United States House of Representatives
Before the Subcommittee on Communications, Technology and the Internet
Committee on Energy and Commerce
Thursday, October 22, 2009
Hearing on Competition in the Video Marketplace
TESTIMONY OF PATRICK KNORR
Chief Operating Officer - SUNFLOWER BROADBAND
IMMEDIATE PAST CHAIRMAN - AMERICAN CABLE ASSOCIATION
Thank you, Mr. Chairman and members of the Committee. My name is Patrick Knorr, and I am the Chief Operating Officer of Sunflower Broadband and immediate past Chairman of the American Cable Association (ACA). ACA represents nearly 1,000 smaller and medium‐sized cable companies providing advanced video, high‐speed Internet access and telephone service in predominantly rural and smaller markets in every state.
As small and medium‐sized independent cable operators, we represent a unique perspective on the pay‐television marketplace. Our members often invest in communities where the ‘big guys' find it unattractive to provide service, whether that is in rural communities such as Onaway, Michigan, and Stowe, Vermont, or in more urban markets such as Springfield, Illinois, and Boise, Idaho. ACA members have built these networks in the most rural areas of our country without any direct federal subsidy and in the face of federal rules that make negotiations for select services extremely difficult.
But what should concern you today as you look forward is the following. First, while all of our costs
to expand our service offerings continue to grow, one cost has grown exponentially over the past
few years, and that's the cost of programming. It is also the primary reason that the cost of video
services continues to rise. Consumers are unaware of the underlying cost of programming, and they do not understand why they have so few options in how programming is packaged.
Right now there is no way for you as Members of this Committee, or for the Federal
Communications Commission ‐‐ or even the public for that matter, to see what we pay for the
content we carry. That, too, is a problem. The non‐disclosure terms of our contracts, added at the
behest of the programmers, prohibit that information from being shared. This veil of secrecy
ensures consumers are confused, policymakers are left in the dark and programmers are free to
charge whatever they like with little regard or fear from competition. You would be shocked to
know what we have to bill our consumers for some channels; and the discrepancy in cost of carriage between small and large operators would be more alarming.
The most illuminating example of this is sports programming. The amount our customers pay for
sports programming, whether they watch it or not, is a significant percentage of their overall cable
bill. For this reason, I think you should require transparency for the cost of carriage on a perchannel basis of sports programming channels so consumers are aware of what they are paying for these channels and to expose disparities between small and large distributors. We also believe some competition needs to be injected into the marketplace. Currently, there are no market forces that set the rate for content.
Second, flaws in the subscriber‐television model are being transferred to the Internet and will be
too difficult to undo if they are hard‐baked into the building blocks of that distribution environment as well.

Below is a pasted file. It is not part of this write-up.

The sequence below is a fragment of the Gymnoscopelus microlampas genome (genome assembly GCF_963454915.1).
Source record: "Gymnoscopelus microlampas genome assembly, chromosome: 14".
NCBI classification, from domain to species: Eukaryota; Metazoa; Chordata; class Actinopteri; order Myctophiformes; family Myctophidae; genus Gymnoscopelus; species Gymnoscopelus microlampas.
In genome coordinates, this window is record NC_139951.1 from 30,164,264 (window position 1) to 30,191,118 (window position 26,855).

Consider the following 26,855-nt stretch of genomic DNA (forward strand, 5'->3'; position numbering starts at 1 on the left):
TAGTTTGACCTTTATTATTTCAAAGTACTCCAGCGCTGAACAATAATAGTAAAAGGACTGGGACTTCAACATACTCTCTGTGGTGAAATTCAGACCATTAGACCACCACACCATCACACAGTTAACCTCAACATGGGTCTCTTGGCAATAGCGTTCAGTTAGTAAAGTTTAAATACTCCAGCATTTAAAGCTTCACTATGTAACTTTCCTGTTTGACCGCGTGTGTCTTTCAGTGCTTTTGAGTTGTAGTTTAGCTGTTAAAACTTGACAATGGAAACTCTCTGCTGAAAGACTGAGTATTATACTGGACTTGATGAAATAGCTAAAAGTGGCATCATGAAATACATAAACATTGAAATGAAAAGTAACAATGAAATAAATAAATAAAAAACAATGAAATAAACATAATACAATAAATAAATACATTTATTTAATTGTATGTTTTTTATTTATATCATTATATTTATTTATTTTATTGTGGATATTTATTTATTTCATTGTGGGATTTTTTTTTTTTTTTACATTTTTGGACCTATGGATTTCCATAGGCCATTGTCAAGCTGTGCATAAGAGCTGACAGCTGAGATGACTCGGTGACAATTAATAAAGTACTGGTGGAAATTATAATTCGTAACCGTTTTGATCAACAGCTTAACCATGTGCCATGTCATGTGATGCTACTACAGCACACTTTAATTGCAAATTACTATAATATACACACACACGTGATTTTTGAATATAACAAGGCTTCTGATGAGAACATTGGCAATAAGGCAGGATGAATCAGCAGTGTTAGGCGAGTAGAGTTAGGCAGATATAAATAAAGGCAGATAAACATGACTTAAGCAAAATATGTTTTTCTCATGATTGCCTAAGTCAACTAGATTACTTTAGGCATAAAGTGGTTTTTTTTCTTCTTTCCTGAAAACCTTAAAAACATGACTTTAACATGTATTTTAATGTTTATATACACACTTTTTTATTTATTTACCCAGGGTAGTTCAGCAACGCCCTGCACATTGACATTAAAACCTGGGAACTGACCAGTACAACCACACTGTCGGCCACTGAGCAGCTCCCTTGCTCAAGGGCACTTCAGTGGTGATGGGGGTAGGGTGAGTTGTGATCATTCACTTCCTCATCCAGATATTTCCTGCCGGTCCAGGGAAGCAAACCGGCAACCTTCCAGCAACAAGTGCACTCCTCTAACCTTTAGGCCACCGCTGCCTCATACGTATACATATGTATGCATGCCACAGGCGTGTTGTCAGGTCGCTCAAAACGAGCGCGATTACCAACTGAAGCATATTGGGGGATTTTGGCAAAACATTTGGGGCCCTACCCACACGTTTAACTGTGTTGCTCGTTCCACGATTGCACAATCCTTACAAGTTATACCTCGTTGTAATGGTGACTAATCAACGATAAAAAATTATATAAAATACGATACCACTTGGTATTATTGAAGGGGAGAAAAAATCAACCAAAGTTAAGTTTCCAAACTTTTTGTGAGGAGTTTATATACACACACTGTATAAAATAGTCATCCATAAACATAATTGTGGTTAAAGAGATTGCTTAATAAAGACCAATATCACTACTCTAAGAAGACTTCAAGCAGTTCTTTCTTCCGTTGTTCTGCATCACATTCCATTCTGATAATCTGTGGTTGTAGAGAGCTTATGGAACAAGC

The best example of how the marketplace has evolved in distributing content involves following the trail of a single show. In this case, I would highlight ABC's "Lost." This popular program is
distributed a number of ways: (1) via cable and satellite distributors whose consumers have paid a subscription for service; (2) via iTunes where consumers can purchase an episode or an entire
season uninterrupted by advertisements and "own" the programming; and (3) via the Internet
where they can watch it over a streaming service on ABC's Web site. The Communications Act was
developed to address the first scenario, but has yet to be updated to address the issues raised by the collision of these new distribution models.
What confronts us is the basic public policy discussion of what happens now? As consumers watch
more and more video via iPods and the Internet, should I as a cable operator have to pay nonmarket‐
based rates for a product that was originally supposed to be exclusively distributed by my
local broadcaster and is protected by federal laws because of that exclusivity? What happens to
localism when my local broadcaster is also being by‐passed by the network that is now offering that valuable prime time signal directly to consumers at any time of the day and ensuring that they will not see the local advertisements that the local broadcaster depends upon to stay viable?
Should I care about whether someone has watched the show as a cable stream versus as a Web
stream or should I just bill them for whatever amount of bits they have used to view that program?
In short, I believe that the rules created in 1992 and 1996 to govern the television market are
antiquated and long overdue for reform. They are inadequate and do not reflect the realities of the Internet and the impact of pervasive consolidation in the media industry that has occurred since those rules were put in place.
As you can see, there are profound issues at play. Congress needs to consider how to protect and
promote localism, expand the varieties of television offerings consumers can purchase, increase
transparency in the process, and help companies like mine understand how to stay in business in
order to offer the cable and broadband service in rural America that Congress so desperately wants deployed. (This is just the first two pages of the testimony to read the full testimony please click on the pdf below).
Please use the information below to get in touch with the American Cable Association.